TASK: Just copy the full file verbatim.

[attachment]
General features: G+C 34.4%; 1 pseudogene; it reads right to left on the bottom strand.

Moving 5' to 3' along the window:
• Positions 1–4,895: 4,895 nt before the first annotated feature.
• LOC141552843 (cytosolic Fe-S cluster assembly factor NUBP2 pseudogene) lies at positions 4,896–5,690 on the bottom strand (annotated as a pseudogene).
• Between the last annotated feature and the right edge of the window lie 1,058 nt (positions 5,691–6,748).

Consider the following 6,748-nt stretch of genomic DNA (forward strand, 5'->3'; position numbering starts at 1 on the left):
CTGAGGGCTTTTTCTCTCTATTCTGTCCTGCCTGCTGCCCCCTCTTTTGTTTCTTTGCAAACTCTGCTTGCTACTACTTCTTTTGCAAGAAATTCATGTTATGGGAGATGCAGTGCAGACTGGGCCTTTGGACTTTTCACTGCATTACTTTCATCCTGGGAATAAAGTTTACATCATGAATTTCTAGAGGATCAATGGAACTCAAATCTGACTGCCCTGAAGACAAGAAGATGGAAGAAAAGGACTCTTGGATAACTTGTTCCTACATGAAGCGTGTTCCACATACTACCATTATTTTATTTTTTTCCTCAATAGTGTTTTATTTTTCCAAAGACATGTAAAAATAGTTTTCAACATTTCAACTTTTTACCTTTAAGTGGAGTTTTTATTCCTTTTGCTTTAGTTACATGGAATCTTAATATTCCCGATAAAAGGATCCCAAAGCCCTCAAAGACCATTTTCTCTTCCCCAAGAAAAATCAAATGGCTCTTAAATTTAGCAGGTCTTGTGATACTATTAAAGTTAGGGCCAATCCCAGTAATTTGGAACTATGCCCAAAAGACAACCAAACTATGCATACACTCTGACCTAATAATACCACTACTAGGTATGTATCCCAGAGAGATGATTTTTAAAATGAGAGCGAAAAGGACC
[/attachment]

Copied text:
General features: G+C 34.4%; 1 pseudogene; it reads right to left on the bottom strand.

Moving 5' to 3' along the window:
• Positions 1–4,895: 4,895 nt before the first annotated feature.
• LOC141552843 (cytosolic Fe-S cluster assembly factor NUBP2 pseudogene) lies at positions 4,896–5,690 on the bottom strand (annotated as a pseudogene).
• Between the last annotated feature and the right edge of the window lie 1,058 nt (positions 5,691–6,748).

Consider the following 6,748-nt stretch of genomic DNA (forward strand, 5'->3'; position numbering starts at 1 on the left):
CTGAGGGCTTTTTCTCTCTATTCTGTCCTGCCTGCTGCCCCCTCTTTTGTTTCTTTGCAAACTCTGCTTGCTACTACTTCTTTTGCAAGAAATTCATGTTATGGGAGATGCAGTGCAGACTGGGCCTTTGGACTTTTCACTGCATTACTTTCATCCTGGGAATAAAGTTTACATCATGAATTTCTAGAGGATCAATGGAACTCAAATCTGACTGCCCTGAAGACAAGAAGATGGAAGAAAAGGACTCTTGGATAACTTGTTCCTACATGAAGCGTGTTCCACATACTACCATTATTTTATTTTTTTCCTCAATAGTGTTTTATTTTTCCAAAGACATGTAAAAATAGTTTTCAACATTTCAACTTTTTACCTTTAAGTGGAGTTTTTATTCCTTTTGCTTTAGTTACATGGAATCTTAATATTCCCGATAAAAGGATCCCAAAGCCCTCAAAGACCATTTTCTCTTCCCCAAGAAAAATCAAATGGCTCTTAAATTTAGCAGGTCTTGTGATACTATTAAAGTTAGGGCCAATCCCAGTAATTTGGAACTATGCCCAAAAGACAACCAAACTATGCATACACTCTGACCTAATAATACCACTACTAGGTATGTATCCCAGAGAGATGATTTTTAAAATGAGAGCGAAAAGGACC